ALR announces medical research grant awards to cure lupus

The Alliance for Lupus Research (ALR) – the world's largest private funder of lupus research – today announced its most recent medical research grant awards, totaling $3.6 million, which support the ALR mission of finding better treatments and ultimately preventing and curing systemic lupus erythematosus (SLE, or lupus), a debilitating autoimmune disease.  The organization awarded $5.6 million in lupus research in 2010 and, since 1999, has dedicated over $65 million to understanding the disease.

"The Alliance for Lupus Research places the highest priority on identifying those research projects that have a high likelihood of improving the health of lupus patients. We ask the investigators who apply for ALR research grants to clearly define how their research will result in new therapies or improved approaches to medical management in the shortest timeframe possible," said Mary K. Crow, MD, Chair, ALR Scientific Advisory Board and Professor and Senior Scientist at Hospital for Special Surgery in New York and Professor of Medicine and Immunology at Weill Medical College of Cornell University. "Over the last decade our research programs have been fundamental to many discoveries in lupus and have helped countless medical professionals develop a greater understanding of the disease which will ultimately lead to better patient care."

Under the organization's Target Identification in Lupus (TIL) grant program, and once passed through the organization's rigorous, multi-level peer review, investigators leverage a two-year award to remove the barriers to new treatments and a possible cure.  All lupus research funded under the TIL program is focused on studies that can move quickly from the laboratory to the patient's bedside.

Including in this round of awards are innovative studies to: evaluate the role that DNA plays in activating certain proteins which are thought to aggravate lupus; understand how interferon utilizes certain proteins to promote blood vessel and kidney damage; assess lupus susceptibility due to rare genetic variants; determine the interaction that takes place between T- and B-cells which may encourage inflammation; characterize genetic alterations in certain immune cells (neutrophils) and their contribution to the disease; assess disease progression and the relationship to certain alterations in dendritic cells; investigate the effect of activating proteins that reduce the release of interferon and, therefore, the symptoms and severity of lupus; analyze and understand specific gene activity during the three stages of lupus nephritis; characterization of the remission-inducing suppressor cells; and, to understand how the IRF5 (interferon regulatory factor 5) gene may be altered or inhibited to modify the course of the disease.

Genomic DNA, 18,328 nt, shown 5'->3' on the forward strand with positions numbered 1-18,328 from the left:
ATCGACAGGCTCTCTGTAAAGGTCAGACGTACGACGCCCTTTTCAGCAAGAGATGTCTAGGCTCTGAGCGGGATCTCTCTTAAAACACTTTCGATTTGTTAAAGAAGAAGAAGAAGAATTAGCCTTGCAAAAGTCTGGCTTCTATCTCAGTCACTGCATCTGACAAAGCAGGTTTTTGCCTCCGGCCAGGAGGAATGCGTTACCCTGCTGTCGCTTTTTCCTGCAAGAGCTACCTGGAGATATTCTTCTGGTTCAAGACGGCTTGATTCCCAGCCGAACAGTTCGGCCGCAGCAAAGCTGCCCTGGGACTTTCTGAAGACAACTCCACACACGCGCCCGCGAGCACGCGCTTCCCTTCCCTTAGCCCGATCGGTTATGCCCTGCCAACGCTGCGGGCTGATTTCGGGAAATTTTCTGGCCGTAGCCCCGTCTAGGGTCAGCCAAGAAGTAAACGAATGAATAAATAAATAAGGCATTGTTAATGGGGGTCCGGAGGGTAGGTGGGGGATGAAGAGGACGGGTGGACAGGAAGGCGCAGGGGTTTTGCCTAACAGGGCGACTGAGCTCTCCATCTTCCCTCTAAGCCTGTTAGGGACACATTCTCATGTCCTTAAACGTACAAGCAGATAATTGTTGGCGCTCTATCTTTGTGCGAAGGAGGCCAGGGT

The Alliance for Lupus Research TIL Grants Funded in 2011 include:

"Cardiovascular complications constitute an important cause of morbidity and mortality in lupus," said Mariana Kaplan, associate professor, Internal Medicine, University of Michigan School of Medicine. "Results of this proposal will improve our understanding of the mechanisms involved in the development of premature atherosclerosis and cardiovascular complications in patients with SLE. This could lead to the development of targeted therapeutic strategies aimed at preventing this devastating condition."

SOURCE Alliance for Lupus Research

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